Middle and low-income countries have scaled up HIV treatment in the past 5 years. To maintain this effort, information regarding the amounts and types of drugs is needed. Shortages or overstock of active pharmaceutical ingredients make the scale-up efforts more difficult and costly. To inform global planning and implementation, we estimate the volume of current and future demand for active pharmaceutical ingredients for first and second-line antiretroviral drugs.Methods:
Using regression analysis and documented assumptions, we estimated the number of individuals receiving antiretroviral drugs to 2008. The volume of active pharmaceutical ingredients was calculated using two methods: a normative approach modelling implementation of country-specific guidelines, and an empirical model projecting current trends in drug use estimated by a survey of country HIV programmes.Results:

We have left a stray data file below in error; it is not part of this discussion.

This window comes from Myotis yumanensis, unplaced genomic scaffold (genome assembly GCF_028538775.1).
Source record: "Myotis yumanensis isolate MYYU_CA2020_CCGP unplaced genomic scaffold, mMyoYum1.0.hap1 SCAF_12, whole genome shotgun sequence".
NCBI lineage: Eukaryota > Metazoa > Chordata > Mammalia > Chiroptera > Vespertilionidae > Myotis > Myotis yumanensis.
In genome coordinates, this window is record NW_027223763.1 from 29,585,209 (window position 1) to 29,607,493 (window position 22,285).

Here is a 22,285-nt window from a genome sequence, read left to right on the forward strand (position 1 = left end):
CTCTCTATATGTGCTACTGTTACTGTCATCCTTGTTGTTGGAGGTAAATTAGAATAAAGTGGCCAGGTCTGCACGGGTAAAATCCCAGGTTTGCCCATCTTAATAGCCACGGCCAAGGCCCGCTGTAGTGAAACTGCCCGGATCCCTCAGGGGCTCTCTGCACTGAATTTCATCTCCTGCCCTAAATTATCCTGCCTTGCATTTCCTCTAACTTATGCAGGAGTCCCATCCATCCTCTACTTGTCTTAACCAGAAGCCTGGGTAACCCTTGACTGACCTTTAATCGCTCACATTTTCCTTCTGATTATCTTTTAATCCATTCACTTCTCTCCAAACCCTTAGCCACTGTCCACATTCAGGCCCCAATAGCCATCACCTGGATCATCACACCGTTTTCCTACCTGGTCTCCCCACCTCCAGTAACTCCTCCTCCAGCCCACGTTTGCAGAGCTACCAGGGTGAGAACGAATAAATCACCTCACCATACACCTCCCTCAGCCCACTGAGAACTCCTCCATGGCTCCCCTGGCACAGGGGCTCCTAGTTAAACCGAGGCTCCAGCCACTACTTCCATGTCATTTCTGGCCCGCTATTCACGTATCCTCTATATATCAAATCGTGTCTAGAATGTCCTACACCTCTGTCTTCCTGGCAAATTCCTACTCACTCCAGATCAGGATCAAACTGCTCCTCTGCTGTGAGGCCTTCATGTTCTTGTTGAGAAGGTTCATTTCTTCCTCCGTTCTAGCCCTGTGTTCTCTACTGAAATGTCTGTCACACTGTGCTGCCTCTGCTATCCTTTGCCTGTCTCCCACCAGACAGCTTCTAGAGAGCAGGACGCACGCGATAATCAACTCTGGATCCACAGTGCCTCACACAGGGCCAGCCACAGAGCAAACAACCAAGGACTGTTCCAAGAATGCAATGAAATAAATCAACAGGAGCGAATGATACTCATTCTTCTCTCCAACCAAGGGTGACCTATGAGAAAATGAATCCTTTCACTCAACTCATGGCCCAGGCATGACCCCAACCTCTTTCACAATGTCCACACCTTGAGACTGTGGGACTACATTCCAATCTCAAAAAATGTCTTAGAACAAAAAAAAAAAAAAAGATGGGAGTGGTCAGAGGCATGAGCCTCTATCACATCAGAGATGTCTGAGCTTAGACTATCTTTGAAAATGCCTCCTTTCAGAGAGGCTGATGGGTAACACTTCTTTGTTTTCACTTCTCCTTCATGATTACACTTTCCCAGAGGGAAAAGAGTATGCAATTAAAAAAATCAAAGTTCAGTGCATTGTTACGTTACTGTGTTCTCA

The number of patients treated was estimated to reach 3.38 million by the end of 2008, of which 94.6% would be on first-line and 5.4% on second-line treatment. The largest estimated absolute demand volumes for 2008 were for nevirapine, lamivudine, and zidovudine using either approach; the largest proportional increases in 2007–2008, were observed for emtricitabine, tenofovir, indinavir, and nelfinavir. The gap between normative and empirical estimates was greatest (most positive) for tenofovir, zidovudine, didanosine, and smallest (most negative) for saquinavir and nelfinavir.Conclusion:
A comparison of the results from the normative and empirical demand quantities suggests that more tenofovir, zidovudine and didanosine would be required if national treatment guidelines were fully implemented, whereas the countries seem to be using more saquinavir and nelfinavir than would be required by their current guidelines.